What pro-tax advocates omit from the dialogue, however, is that this intervention lacks evidence from anywhere in the world that such a tax has a measurable impact on obesity rates, and analysis has shown it doesn’t improve diets either.
In the UK, for example, emerging evidence suggests that the Soft Drinks Industry Levy (SDIL) has not only had little effect on obesity, but it hasn’t had any discernible impact on consumer behaviour.
According to research house, Nielsen, 62 per cent of British shoppers indicated they have not changed their consumption since the tax came into effect in April 2018. Most notably, the research also suggested the number of British consumers who said they intend to continue purchasing sugar-sweetened beverages has increased after the introduction of the SDIL, from 31 per cent in February to 44 per cent in June.
Mexico, where a soft drinks tax has been in effect since 2014, is another case in point. While often heralded as an example of how effective a tax on sugar can be in reducing consumption, again, there isn’t credible evidence to support this claim. Instead, what actually happened according to tax receipts from the Mexican Secretariat of Finance and Public Credit (Treasury), was a very small decline in sales/consumption of less than two per cent in the first year of the tax, with a recovery in sales in year two to pre-tax levels, and growth in sales thereafter. It is hardly the public health silver bullet that was promised.
Moving north, take Berkeley, California. In that city, where a tax was recently introduced, the previously and largely unknown impact of the substitution effect, where people switch to lesser taxed or non-taxed alternatives, is starting to become clearer.
According to one study, a year after the tax, caloric intake per person from beverages increased by a daily average of 28 calories as people decrease consumption of taxed beverages in favour of non-taxed drinks such as smoothies and fresh-pressed juice.
In Philadelphia, Pennsylvania, the largest city in the United States with a soda tax since Cook County (Chicago and surrounds) repealed its tax in 2017, the lacklustre performance of the tax has left budget holes in many pre-school programs that had been earmarked to be beneficiaries of the tax.
Further corroborating the lack of global evidence, the New Zealand Ministry of Health commissioned the country’s Institute of Economic Research to analyse the effectiveness of sugar taxes across 47 studies, and found the impact of such taxes on public health was weak.
Clearly, these types of taxes appear to be a quick fix but in reality don’t shift the dial on the problem and, concerningly, usually have unintended consequences such as impacting jobs, budget blackholes or placing more strain on low or middle-income households.
So what change is needed to truly tackle obesity?
In October, the highly-regarded journal, The Lancet, published a piece calling for a new narrative on obesity. In the editorial, the authors indicate ‘efforts to address obesity have been stymied…by faulty framing of the issue that has led to stigmatisation, siloed approaches, political inaction, and an absence of coherent strategies within food and health system’.
The article in The Lancet really resonated with me, and we must move away from a majority focus on personal responsibility to a more holistic, nuanced, collaborative and collective approach to tackling the problem of obesity.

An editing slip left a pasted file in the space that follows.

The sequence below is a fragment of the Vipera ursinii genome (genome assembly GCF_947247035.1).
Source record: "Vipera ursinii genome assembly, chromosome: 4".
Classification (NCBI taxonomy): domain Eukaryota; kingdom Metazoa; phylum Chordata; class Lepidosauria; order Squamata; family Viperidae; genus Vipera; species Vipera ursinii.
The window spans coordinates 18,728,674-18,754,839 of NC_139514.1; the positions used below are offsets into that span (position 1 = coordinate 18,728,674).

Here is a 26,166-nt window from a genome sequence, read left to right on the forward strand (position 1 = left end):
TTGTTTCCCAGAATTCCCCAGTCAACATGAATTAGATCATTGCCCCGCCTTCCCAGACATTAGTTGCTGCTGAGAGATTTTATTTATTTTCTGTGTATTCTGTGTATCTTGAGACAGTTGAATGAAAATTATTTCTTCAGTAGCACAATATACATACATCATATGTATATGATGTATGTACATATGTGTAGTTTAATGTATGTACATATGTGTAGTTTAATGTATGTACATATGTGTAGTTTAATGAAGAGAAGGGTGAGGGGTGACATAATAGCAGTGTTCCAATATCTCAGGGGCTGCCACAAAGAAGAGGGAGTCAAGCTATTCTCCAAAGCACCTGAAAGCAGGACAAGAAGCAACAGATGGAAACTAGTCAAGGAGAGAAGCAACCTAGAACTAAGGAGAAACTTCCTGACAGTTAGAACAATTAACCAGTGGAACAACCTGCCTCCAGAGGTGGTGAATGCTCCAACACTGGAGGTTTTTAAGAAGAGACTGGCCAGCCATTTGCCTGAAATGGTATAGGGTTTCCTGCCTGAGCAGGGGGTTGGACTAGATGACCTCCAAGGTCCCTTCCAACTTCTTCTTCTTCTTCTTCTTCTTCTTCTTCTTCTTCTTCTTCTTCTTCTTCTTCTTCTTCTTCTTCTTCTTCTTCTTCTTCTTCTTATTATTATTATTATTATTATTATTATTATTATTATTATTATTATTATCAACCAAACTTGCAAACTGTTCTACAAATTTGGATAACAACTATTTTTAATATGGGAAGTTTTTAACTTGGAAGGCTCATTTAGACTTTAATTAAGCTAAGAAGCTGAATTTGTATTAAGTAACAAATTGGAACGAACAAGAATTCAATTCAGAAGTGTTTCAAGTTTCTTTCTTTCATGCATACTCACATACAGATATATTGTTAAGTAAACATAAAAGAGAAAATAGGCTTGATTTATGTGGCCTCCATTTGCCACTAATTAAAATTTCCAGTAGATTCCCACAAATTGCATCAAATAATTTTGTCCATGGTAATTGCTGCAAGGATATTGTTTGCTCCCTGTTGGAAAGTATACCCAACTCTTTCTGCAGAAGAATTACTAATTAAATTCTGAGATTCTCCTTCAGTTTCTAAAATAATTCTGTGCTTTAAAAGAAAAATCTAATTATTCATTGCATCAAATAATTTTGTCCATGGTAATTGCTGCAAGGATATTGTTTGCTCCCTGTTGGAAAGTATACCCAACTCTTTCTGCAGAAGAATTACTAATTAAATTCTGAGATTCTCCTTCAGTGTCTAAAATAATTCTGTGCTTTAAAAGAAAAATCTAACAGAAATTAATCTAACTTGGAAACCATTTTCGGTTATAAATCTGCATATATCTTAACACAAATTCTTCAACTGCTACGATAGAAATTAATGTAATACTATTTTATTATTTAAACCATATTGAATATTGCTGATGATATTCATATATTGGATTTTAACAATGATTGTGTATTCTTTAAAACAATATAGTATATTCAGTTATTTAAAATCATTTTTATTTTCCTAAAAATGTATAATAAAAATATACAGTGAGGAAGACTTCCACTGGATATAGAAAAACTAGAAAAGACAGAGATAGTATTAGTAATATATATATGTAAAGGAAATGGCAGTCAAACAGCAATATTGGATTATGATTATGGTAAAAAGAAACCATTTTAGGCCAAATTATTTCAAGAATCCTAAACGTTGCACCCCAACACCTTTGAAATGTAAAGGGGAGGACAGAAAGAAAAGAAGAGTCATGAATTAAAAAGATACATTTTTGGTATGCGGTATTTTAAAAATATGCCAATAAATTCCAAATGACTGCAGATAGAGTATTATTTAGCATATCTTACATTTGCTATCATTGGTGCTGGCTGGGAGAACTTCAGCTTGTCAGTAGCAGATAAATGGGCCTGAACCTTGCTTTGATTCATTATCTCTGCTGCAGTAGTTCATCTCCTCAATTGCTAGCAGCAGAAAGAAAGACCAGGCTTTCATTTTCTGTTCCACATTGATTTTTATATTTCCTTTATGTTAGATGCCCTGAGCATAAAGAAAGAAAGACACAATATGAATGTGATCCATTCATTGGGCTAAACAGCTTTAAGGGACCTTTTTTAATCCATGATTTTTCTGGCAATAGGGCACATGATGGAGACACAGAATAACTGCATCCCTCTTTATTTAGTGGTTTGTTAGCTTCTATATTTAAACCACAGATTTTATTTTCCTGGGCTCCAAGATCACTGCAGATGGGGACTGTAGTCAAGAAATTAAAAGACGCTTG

The theme of greater collaboration was highlighted recently by the United Nations in the Political Declaration that was adopted following the third high-level meeting on non-communicable diseases. The consensus document, agreed to by Member States, calls for more collaboration between the private sector (industry), civil society and governments to coordinate, through vehicles such as public private partnerships (PPPs), on evidence-based solutions to bring about real change. It also called on industry to ramp up its reformulation agenda and reduce products high in fat, sugar and salt.
On the ground across the Asia-Pacific region, there are a host of real-life examples where PPPs are making a difference and where industry is stepping up to the challenge by reformulating products.
In Singapore for example, the Government has worked with industry to reduce sugar across products in that country’s ‘war on diabetes’. In Australia, the beverage industry, alongside the Federal Minister for Health, recently announced a bold commitment to reduce sugar across the industry’s portfolio by 20 per cent by 2025. Right across our region, companies, big and small, are increasing choice for consumers through both reformulating sugar content and introducing smaller pack sizes.
Reformulation and smaller pack sizes, as key strategies with the greatest impact on obesity, have been identified in a McKinsey Global Institute report, which looked at a raft of interventions and ranked these according to a number of criteria. Unsurprisingly to industry insiders and some governments, reformulation and portion (pack) sizes were found to be the most effective ways to tackle obesity, with a tax towards the bottom of the list.
As we look towards 2019 and beyond, the non-alcoholic beverage industry welcomes the opportunity to work with key stakeholders across the region, including governments, health organisations and allied industries, on a collaborative, aligned and coordinated strategy, and to embracing a collective approach to tackle this serious social problem – one that we all agree must be solved.
Geoff Parker is the Executive Director – Asia-Pacific Regional Group, the International Council of Beverages Associations (ICBA) and Chief Executive Officer, the Australian Beverages Council.